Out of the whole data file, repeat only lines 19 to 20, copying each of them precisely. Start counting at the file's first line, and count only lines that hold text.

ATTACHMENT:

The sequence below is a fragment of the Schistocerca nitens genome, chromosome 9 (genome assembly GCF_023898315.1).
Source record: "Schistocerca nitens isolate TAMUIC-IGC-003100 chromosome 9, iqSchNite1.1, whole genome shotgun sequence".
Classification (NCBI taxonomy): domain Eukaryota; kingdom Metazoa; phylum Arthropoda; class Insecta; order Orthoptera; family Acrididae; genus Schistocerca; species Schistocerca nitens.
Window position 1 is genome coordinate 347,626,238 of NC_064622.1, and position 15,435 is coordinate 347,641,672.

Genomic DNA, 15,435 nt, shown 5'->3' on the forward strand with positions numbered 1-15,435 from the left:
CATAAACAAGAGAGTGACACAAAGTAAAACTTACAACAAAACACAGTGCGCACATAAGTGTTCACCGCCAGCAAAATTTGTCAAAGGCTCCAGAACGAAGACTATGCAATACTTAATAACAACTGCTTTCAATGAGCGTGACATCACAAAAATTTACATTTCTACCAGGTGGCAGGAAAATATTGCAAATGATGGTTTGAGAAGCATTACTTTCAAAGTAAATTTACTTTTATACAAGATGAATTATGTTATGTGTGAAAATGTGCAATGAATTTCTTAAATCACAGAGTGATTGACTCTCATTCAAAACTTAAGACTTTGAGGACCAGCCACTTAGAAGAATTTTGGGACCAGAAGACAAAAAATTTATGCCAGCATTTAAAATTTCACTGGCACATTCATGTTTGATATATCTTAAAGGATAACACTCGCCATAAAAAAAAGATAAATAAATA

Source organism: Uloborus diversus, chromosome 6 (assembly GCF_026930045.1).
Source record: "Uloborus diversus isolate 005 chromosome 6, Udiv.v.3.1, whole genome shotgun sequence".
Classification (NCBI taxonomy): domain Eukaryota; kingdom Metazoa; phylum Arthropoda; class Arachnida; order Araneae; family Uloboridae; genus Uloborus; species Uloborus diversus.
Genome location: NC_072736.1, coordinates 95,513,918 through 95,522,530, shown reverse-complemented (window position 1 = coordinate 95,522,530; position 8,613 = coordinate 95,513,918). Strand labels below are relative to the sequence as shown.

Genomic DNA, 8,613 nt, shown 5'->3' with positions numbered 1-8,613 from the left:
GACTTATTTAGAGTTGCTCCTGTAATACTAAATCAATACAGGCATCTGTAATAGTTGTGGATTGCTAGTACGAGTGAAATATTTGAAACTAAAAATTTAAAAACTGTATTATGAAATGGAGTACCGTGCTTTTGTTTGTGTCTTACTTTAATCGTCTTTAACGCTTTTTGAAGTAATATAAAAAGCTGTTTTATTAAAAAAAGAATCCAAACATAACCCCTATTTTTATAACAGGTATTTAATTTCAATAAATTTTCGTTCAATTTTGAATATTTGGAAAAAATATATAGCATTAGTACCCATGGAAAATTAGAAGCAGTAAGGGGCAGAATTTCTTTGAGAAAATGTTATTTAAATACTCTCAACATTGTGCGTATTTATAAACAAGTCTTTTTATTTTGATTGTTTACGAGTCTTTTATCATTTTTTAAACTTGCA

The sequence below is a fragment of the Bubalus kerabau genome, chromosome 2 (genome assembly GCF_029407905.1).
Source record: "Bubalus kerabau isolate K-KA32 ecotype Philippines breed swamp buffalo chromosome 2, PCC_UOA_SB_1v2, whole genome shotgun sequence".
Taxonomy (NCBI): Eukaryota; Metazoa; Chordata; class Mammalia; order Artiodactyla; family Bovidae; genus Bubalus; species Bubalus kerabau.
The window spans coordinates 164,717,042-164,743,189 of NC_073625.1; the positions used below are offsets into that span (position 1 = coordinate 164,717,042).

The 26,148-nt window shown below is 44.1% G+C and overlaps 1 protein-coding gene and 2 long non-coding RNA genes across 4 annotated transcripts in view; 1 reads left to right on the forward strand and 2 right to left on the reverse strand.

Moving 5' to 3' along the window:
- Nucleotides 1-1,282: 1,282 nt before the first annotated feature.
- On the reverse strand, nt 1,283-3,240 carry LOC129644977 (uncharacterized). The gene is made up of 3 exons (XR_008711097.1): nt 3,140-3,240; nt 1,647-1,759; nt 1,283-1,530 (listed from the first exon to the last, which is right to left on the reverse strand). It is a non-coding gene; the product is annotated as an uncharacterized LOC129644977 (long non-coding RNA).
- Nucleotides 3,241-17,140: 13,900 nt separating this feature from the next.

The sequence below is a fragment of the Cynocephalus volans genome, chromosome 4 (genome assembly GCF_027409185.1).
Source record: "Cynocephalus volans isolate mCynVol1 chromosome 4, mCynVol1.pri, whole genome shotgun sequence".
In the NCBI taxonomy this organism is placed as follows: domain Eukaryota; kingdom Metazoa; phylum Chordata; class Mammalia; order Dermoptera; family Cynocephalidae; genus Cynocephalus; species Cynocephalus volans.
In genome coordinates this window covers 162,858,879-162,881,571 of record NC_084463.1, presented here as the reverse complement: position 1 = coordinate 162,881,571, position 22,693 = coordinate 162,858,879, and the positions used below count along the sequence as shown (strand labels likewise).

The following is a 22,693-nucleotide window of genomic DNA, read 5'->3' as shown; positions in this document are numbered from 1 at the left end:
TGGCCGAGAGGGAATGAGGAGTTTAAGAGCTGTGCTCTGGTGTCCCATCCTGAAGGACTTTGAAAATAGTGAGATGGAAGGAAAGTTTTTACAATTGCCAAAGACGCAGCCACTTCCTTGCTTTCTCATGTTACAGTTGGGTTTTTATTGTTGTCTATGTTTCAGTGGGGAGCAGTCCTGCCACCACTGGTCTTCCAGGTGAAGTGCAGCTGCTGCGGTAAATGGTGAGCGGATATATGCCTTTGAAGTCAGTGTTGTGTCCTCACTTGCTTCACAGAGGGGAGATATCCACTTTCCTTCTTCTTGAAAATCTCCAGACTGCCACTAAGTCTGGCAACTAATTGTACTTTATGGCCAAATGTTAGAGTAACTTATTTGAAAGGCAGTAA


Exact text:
- Nucleotides 1-1,282: 1,282 nt before the first annotated feature.
- On the reverse strand, nt 1,283-3,240 carry LOC129644977 (uncharacterized). The gene is made up of 3 exons (XR_008711097.1): nt 3,140-3,240; nt 1,647-1,759; nt 1,283-1,530 (listed from the first exon to the last, which is right to left on the reverse strand). It is a non-coding gene; the product is annotated as an uncharacterized LOC129644977 (long non-coding RNA).